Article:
Eventually her compositions began to be noticed. In 1875, the prestigious Warmuth publishing house, the best-known publisher in Scandinavia, printed her piano piece Blandt Fjeldene, or Among the Mountains. But from that point on, Warmuth only published her songs. Perhaps they thought that women-written songs – ideal for domestic consumption – were more marketable than women-written piano works or (God forbid) women-written singspiels.
Whatever the reasons for Warmuth’s hesitance to print her other pieces, Theodora took matters into her own hands. In 1879 she started her own publishing company to disseminate her works. Her clients included two other remarkable women composers, Sophie Dedekam and Caroline Schytte Jensen. This venture made Theodora the first female music publisher in Norway.
Theodora’s pathbreaking professional success seemed assured. But in 1886 it all came crashing down. The local banks failed and the family home burned.
Theodora had never married, and neither had her housemate and sister Eivinda, so there were no children to help support their household’s rally. Their surviving siblings, however, lived in Minnesota, and were willing to extend a helping hand. So early in the summer of 1887, eighty-nine-year old Even and his two daughters crossed the Atlantic Ocean via steamship and emigrated to America. They initially settled in Sacred Heart, Minnesota, a tiny town 120 miles west of Minneapolis.
Here in rural Minnesota, Theodora immediately began working as a musician. She gave well-received performances as both singer and pianist, and also began advertising her services as teacher, not just in Sacred Heart, but in the surrounding towns, as well.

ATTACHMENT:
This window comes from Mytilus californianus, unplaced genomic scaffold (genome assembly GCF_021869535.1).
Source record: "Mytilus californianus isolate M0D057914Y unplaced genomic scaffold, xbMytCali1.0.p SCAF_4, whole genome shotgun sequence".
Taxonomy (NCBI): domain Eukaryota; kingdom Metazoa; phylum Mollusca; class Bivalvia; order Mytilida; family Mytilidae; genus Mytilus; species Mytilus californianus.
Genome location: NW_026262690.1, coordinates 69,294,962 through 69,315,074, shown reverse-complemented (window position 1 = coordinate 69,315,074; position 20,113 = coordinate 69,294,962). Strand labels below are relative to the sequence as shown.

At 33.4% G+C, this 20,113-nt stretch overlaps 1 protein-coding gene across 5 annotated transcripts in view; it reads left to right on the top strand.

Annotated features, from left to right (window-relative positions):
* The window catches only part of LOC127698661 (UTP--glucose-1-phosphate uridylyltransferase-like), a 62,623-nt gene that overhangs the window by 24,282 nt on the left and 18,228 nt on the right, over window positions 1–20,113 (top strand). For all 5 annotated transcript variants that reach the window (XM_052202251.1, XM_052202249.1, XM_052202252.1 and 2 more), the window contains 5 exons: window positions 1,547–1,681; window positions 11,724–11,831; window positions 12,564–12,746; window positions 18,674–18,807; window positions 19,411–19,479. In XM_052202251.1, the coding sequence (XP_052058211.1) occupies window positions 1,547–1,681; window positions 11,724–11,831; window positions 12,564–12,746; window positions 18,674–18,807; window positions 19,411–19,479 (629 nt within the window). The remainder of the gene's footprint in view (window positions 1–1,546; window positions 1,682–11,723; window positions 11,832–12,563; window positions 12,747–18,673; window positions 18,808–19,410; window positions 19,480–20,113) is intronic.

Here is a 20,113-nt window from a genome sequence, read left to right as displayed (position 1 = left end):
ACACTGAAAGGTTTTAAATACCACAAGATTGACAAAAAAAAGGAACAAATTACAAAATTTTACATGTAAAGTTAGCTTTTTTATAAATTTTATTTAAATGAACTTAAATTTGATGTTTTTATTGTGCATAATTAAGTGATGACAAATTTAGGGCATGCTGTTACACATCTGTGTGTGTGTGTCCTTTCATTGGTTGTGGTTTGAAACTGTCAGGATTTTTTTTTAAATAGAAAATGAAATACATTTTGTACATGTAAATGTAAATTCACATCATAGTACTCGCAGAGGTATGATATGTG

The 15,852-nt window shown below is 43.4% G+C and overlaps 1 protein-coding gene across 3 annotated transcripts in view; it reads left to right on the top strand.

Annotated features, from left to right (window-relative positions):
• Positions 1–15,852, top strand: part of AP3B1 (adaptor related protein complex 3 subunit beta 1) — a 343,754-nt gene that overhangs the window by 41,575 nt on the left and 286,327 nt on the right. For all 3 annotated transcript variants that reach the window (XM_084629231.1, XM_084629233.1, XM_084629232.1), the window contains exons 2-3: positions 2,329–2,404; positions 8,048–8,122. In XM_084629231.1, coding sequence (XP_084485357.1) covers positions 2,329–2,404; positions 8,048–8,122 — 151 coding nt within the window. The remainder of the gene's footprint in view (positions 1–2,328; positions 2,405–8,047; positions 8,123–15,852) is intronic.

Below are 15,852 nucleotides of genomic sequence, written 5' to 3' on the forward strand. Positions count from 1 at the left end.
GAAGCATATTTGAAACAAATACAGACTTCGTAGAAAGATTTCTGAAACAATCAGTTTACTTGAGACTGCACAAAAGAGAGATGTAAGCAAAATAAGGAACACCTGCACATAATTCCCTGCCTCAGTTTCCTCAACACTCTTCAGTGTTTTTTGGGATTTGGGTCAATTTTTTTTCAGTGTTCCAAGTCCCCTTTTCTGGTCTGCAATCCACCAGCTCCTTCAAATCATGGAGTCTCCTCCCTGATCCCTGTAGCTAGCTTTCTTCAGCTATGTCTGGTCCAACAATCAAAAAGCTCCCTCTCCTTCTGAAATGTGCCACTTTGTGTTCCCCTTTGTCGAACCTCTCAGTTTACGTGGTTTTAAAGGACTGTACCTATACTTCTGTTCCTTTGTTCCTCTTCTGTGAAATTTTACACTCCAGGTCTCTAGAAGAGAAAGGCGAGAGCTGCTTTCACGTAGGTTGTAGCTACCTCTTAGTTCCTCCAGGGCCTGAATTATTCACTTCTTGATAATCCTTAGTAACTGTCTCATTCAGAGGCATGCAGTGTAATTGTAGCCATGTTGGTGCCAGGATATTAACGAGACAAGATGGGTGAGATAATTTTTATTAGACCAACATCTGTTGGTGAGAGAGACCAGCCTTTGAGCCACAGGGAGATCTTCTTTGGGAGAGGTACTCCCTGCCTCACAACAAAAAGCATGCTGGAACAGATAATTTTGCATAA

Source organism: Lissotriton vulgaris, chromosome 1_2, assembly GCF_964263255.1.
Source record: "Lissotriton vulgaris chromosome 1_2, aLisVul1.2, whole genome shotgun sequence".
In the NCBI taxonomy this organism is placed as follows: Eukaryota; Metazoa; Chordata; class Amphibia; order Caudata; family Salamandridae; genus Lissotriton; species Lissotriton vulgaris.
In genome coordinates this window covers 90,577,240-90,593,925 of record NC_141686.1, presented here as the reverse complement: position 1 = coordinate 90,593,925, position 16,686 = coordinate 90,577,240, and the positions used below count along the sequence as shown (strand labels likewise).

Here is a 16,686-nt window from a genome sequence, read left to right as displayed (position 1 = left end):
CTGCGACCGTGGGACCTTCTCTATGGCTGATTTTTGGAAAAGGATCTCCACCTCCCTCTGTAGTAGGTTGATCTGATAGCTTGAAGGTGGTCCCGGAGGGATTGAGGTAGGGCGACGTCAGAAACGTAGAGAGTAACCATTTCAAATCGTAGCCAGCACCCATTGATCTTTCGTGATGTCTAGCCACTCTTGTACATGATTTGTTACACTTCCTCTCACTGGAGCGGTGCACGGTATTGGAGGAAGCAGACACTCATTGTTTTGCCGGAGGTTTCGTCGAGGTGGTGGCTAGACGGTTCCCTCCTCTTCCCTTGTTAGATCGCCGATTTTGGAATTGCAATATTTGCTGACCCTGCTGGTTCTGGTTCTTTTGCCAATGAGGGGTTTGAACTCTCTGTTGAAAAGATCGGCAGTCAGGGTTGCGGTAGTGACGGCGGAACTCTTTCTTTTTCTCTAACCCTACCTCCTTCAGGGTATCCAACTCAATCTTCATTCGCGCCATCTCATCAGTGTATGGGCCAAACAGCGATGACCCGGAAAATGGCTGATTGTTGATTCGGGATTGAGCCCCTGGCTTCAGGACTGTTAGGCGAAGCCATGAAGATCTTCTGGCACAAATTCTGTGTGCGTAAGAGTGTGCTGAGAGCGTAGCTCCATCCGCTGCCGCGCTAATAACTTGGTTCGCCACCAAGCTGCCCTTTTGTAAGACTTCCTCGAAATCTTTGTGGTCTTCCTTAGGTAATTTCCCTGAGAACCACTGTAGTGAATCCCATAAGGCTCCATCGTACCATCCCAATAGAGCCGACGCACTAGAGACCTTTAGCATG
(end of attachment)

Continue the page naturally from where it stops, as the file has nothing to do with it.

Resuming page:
On 3 December 1887, after a day of teaching, she was set to commute from Granite Falls, Minnesota, back home to Sacred Heart. By accident, she began boarding the smoking car, which was reserved for men. A brakeman told her to board the next car, the ladies’ car, instead. Apparently the baggage man and expressman were unaware of this exchange, because they gave the all-clear to the conductor before Theodora was safely aboard. The train began to move and she lost her balance. The brakeman, at the top of the steps leading into the ladies’ car, hadn’t understood what was happening until it was too late. Ostensibly to keep her – and her skirts – free of the wheels of the accelerating train, he grabbed her and threw her back onto the depot platform. The train disappeared, and Theodora was forced to hitch a ride home on a freight train later that night.
At first the injury seemed relatively mild. But by the time the shock had worn off and Theodora got back to the family home, it became increasingly clear that something terrible had happened.
Her sister Marie Lyders, who she was living with at the time, later recalled in a deposition: